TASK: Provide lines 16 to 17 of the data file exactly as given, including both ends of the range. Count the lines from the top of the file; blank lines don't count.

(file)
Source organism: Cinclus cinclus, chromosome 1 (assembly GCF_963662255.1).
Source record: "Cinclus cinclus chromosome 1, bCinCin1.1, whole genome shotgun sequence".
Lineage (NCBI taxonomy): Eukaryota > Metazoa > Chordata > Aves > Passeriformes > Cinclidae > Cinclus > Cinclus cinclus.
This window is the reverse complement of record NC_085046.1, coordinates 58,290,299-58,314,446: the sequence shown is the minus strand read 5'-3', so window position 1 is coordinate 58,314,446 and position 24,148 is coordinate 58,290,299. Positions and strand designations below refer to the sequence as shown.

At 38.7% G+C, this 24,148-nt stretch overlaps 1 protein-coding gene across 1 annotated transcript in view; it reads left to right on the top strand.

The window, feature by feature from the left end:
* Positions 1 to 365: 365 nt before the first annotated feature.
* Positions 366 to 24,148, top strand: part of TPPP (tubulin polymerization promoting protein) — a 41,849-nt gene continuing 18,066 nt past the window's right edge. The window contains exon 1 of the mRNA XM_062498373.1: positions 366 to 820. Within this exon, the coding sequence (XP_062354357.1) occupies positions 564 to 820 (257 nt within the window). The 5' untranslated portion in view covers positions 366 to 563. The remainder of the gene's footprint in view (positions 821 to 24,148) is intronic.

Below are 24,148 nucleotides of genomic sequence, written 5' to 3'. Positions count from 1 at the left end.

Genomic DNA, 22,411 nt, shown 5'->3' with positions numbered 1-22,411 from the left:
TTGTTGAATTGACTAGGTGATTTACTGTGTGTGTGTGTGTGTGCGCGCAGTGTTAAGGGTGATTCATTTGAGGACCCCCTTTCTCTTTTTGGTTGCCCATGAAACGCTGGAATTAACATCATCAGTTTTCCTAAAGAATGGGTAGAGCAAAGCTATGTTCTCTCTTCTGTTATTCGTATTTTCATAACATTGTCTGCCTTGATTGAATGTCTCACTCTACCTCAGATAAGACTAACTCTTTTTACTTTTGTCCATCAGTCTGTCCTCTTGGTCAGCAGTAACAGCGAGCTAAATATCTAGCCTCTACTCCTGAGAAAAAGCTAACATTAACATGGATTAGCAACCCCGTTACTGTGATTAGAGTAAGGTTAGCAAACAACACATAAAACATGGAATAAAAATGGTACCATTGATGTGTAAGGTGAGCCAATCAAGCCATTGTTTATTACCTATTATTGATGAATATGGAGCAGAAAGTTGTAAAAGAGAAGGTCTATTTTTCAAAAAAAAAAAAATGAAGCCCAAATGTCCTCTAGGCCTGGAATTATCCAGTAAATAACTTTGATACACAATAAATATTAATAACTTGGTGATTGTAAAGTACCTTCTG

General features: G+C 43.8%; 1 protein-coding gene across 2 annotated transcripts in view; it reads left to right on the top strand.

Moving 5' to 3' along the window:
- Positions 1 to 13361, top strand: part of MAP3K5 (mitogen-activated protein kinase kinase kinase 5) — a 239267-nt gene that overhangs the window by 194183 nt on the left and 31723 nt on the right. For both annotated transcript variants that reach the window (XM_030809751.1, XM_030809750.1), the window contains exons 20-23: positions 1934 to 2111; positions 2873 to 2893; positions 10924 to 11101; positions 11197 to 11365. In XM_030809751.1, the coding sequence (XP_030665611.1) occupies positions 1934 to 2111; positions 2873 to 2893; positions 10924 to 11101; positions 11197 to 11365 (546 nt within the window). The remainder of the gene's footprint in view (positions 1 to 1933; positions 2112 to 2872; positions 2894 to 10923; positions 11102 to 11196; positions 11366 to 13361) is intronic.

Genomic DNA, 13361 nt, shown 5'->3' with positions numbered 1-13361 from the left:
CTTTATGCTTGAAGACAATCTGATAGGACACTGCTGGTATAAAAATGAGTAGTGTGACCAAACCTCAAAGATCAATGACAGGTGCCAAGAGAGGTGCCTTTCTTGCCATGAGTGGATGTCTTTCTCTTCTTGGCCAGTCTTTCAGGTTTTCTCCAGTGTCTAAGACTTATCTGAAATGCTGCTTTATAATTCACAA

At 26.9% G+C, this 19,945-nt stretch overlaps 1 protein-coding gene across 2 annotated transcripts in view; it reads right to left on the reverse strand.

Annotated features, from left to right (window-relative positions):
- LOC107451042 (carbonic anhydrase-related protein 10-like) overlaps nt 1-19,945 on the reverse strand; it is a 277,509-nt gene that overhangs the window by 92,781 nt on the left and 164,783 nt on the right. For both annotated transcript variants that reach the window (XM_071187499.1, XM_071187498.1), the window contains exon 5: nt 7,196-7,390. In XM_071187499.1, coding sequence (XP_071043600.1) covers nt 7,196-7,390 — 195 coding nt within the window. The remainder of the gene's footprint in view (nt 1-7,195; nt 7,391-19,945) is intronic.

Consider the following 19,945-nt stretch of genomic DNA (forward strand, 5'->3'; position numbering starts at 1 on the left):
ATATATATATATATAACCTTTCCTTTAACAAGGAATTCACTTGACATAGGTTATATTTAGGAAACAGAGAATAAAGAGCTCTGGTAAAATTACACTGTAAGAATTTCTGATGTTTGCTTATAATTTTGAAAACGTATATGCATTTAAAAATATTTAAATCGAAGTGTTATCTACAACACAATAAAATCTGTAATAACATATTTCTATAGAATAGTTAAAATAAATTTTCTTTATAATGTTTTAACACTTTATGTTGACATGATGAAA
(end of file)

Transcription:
CTTTATGCTTGAAGACAATCTGATAGGACACTGCTGGTATAAAAATGAGTAGTGTGACCAAACCTCAAAGATCAATGACAGGTGCCAAGAGAGGTGCCTTTCTTGCCATGAGTGGATGTCTTTCTCTTCTTGGCCAGTCTTTCAGGTTTTCTCCAGTGTCTAAGACTTATCTGAAATGCTGCTTTATAATTCACAA

At 26.9% G+C, this 19,945-nt stretch overlaps 1 protein-coding gene across 2 annotated transcripts in view; it reads right to left on the reverse strand.